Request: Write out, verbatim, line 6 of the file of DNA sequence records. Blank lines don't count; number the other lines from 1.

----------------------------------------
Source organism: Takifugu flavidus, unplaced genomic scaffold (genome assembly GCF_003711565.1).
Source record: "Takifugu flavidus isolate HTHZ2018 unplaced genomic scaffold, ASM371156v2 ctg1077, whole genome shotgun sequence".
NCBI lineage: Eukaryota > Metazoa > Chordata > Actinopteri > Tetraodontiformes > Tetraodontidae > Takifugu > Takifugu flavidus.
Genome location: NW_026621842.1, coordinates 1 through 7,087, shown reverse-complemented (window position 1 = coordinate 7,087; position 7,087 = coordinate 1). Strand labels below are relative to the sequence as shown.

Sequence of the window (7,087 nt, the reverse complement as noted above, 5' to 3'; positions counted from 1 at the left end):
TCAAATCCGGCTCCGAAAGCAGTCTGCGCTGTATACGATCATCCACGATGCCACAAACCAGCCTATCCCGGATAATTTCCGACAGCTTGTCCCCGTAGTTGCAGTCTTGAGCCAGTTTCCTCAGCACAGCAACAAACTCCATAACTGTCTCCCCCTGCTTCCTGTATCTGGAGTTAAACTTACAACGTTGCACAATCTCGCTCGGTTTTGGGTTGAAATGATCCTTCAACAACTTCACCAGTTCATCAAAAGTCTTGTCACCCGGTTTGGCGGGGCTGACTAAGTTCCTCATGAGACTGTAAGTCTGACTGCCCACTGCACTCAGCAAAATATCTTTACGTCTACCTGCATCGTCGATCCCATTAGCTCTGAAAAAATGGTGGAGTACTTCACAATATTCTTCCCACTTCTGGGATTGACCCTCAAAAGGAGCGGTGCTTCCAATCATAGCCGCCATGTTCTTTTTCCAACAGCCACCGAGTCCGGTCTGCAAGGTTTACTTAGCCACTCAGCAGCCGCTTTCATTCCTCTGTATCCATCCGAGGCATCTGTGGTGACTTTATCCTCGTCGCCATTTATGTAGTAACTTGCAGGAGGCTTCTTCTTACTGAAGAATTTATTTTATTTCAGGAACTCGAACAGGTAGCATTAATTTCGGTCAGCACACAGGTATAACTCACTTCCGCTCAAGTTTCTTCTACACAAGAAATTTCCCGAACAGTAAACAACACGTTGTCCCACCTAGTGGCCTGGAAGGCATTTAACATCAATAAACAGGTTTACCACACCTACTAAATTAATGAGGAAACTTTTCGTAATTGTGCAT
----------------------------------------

TCAAATCCGGCTCCGAAAGCAGTCTGCGCTGTATACGATCATCCACGATGCCACAAACCAGCCTATCCCGGATAATTTCCGACAGCTTGTCCCCGTAGTTGCAGTCTTGAGCCAGTTTCCTCAGCACAGCAACAAACTCCATAACTGTCTCCCCCTGCTTCCTGTATCTGGAGTTAAACTTACAACGTTGCACAATCTCGCTCGGTTTTGGGTTGAAATGATCCTTCAACAACTTCACCAGTTCATCAAAAGTCTTGTCACCCGGTTTGGCGGGGCTGACTAAGTTCCTCATGAGACTGTAAGTCTGACTGCCCACTGCACTCAGCAAAATATCTTTACGTCTACCTGCATCGTCGATCCCATTAGCTCTGAAAAAATGGTGGAGTACTTCACAATATTCTTCCCACTTCTGGGATTGACCCTCAAAAGGAGCGGTGCTTCCAATCATAGCCGCCATGTTCTTTTTCCAACAGCCACCGAGTCCGGTCTGCAAGGTTTACTTAGCCACTCAGCAGCCGCTTTCATTCCTCTGTATCCATCCGAGGCATCTGTGGTGACTTTATCCTCGTCGCCATTTATGTAGTAACTTGCAGGAGGCTTCTTCTTACTGAAGAATTTATTTTATTTCAGGAACTCGAACAGGTAGCATTAATTTCGGTCAGCACACAGGTATAACTCACTTCCGCTCAAGTTTCTTCTACACAAGAAATTTCCCGAACAGTAAACAACACGTTGTCCCACCTAGTGGCCTGGAAGGCATTTAACATCAATAAACAGGTTTACCACACCTACTAAATTAATGAGGAAACTTTTCGTAATTGTGCAT